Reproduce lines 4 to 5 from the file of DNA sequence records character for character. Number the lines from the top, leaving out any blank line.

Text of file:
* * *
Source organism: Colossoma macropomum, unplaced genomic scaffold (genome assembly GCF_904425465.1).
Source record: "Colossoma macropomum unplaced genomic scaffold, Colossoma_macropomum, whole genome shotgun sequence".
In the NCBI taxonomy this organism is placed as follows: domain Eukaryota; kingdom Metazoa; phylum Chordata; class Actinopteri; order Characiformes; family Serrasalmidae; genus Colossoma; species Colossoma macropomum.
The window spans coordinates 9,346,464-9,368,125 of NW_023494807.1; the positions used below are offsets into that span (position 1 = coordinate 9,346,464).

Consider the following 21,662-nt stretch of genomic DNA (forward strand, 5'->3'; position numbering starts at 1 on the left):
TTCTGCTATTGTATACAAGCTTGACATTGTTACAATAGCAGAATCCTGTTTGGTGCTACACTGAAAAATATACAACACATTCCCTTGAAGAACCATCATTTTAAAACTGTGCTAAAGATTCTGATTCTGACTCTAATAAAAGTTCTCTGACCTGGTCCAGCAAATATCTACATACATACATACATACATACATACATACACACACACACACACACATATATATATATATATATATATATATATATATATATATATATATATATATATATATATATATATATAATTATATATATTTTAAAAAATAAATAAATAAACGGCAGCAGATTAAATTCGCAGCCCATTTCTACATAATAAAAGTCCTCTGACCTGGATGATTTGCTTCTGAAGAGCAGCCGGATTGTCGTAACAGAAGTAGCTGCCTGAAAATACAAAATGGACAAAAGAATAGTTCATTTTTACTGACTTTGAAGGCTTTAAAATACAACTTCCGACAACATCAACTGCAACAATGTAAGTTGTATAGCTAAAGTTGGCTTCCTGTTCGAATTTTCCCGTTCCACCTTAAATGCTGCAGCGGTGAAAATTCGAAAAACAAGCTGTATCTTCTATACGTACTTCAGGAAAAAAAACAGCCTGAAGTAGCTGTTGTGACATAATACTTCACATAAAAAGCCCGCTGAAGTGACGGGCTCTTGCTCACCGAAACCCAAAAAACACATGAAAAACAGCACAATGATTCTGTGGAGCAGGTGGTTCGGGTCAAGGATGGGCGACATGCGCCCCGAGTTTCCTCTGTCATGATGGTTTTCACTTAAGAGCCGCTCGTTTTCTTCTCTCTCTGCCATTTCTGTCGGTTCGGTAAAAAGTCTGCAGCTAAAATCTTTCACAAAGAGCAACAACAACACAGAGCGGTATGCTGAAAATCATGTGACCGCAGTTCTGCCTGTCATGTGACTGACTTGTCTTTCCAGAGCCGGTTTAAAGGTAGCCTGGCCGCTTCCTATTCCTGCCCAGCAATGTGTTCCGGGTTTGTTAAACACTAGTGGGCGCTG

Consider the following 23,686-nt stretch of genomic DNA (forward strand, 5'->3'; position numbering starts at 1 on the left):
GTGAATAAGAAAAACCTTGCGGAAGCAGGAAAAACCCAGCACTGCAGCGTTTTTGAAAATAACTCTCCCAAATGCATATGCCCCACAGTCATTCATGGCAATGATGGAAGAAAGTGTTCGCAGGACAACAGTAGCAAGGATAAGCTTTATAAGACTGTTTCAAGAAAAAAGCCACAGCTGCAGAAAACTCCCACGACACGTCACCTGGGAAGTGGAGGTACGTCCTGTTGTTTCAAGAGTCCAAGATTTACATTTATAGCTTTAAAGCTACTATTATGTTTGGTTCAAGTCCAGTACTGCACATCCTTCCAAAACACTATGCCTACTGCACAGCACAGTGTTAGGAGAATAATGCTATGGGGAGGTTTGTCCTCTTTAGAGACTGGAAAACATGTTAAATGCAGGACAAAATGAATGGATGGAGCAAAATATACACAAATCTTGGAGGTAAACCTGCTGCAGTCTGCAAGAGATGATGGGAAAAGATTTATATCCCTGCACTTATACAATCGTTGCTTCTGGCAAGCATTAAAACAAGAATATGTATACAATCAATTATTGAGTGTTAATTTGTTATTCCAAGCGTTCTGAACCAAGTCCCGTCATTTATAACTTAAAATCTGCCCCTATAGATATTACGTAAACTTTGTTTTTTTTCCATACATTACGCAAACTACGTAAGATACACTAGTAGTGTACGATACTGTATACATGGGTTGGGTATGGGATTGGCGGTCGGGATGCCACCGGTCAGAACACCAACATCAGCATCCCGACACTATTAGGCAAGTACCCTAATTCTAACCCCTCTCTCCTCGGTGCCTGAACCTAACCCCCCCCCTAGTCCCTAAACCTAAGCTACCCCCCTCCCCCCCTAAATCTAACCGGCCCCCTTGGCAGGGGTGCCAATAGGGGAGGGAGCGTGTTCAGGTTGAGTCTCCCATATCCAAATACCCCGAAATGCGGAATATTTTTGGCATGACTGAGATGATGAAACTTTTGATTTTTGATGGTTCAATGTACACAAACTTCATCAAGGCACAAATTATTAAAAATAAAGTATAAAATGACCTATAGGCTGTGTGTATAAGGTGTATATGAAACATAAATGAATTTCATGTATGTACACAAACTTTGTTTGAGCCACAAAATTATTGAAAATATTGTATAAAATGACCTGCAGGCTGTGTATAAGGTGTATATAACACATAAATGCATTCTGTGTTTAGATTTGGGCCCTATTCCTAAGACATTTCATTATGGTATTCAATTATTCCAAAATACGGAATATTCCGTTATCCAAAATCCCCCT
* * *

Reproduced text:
The window spans coordinates 9,346,464-9,368,125 of NW_023494807.1; the positions used below are offsets into that span (position 1 = coordinate 9,346,464).

Consider the following 21,662-nt stretch of genomic DNA (forward strand, 5'->3'; position numbering starts at 1 on the left):